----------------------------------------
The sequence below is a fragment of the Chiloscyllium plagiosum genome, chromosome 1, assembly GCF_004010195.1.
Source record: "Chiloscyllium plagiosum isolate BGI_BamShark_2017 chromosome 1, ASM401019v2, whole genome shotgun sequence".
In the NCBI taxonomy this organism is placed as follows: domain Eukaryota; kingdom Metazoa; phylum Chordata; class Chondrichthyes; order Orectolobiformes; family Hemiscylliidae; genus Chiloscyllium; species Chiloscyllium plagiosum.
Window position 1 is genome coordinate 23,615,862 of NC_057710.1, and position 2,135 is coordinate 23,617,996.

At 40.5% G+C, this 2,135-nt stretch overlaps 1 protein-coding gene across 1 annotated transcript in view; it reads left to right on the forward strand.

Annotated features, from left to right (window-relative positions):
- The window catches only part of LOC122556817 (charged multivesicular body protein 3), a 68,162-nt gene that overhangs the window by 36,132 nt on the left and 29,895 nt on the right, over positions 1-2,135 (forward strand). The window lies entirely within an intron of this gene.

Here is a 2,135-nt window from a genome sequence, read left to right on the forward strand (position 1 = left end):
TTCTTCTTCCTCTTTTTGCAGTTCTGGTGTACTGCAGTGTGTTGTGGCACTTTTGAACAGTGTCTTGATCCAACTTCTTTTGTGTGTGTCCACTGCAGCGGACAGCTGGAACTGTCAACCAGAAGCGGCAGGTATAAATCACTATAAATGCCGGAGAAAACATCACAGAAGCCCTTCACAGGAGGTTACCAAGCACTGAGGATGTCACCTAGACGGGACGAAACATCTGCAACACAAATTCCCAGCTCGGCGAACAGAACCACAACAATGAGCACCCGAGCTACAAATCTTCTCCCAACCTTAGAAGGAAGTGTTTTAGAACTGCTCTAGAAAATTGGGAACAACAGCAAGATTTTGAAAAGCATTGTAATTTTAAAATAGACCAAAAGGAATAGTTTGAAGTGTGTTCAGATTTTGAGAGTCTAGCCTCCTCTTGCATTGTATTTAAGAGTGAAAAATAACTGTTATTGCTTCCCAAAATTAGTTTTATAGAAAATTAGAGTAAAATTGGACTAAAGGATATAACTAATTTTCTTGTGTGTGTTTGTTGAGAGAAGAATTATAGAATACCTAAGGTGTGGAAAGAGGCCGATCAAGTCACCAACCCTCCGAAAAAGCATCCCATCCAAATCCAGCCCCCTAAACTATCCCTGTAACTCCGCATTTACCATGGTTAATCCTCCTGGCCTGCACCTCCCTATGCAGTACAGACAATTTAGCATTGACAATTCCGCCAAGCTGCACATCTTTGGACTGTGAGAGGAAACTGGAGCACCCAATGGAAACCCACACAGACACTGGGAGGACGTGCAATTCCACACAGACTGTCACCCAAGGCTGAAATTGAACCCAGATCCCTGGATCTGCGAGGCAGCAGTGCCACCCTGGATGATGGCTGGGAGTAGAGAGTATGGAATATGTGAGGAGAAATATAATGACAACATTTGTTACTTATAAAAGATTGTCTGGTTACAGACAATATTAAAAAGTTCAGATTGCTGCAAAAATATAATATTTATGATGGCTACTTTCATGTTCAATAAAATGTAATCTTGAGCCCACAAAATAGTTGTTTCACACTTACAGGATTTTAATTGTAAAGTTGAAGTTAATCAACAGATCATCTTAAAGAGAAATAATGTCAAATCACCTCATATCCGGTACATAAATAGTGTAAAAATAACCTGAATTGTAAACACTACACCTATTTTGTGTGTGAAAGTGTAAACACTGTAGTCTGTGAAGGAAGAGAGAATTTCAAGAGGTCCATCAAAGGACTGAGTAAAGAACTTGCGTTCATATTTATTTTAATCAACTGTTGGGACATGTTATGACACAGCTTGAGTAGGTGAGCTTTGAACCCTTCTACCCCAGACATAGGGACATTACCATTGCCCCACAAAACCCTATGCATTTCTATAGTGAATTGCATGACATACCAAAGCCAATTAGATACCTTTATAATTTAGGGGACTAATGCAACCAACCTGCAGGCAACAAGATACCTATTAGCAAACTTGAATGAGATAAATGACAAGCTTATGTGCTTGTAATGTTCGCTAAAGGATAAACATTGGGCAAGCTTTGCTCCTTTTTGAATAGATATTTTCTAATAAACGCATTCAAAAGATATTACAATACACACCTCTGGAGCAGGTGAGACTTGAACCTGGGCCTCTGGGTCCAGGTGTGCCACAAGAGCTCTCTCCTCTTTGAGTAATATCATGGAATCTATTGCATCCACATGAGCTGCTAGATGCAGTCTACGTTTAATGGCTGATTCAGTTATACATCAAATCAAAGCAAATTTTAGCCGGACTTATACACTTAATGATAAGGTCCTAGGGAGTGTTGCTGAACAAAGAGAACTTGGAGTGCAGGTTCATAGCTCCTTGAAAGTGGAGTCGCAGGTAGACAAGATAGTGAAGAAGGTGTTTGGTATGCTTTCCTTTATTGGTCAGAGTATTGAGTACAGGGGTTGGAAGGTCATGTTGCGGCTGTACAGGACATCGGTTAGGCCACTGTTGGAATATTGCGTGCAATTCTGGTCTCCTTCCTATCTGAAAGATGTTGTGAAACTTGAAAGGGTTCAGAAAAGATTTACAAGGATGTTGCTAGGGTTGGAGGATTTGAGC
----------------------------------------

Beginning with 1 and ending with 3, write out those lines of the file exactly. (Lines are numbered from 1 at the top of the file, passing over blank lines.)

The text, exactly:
The sequence below is a fragment of the Chiloscyllium plagiosum genome, chromosome 1, assembly GCF_004010195.1.
Source record: "Chiloscyllium plagiosum isolate BGI_BamShark_2017 chromosome 1, ASM401019v2, whole genome shotgun sequence".
In the NCBI taxonomy this organism is placed as follows: domain Eukaryota; kingdom Metazoa; phylum Chordata; class Chondrichthyes; order Orectolobiformes; family Hemiscylliidae; genus Chiloscyllium; species Chiloscyllium plagiosum.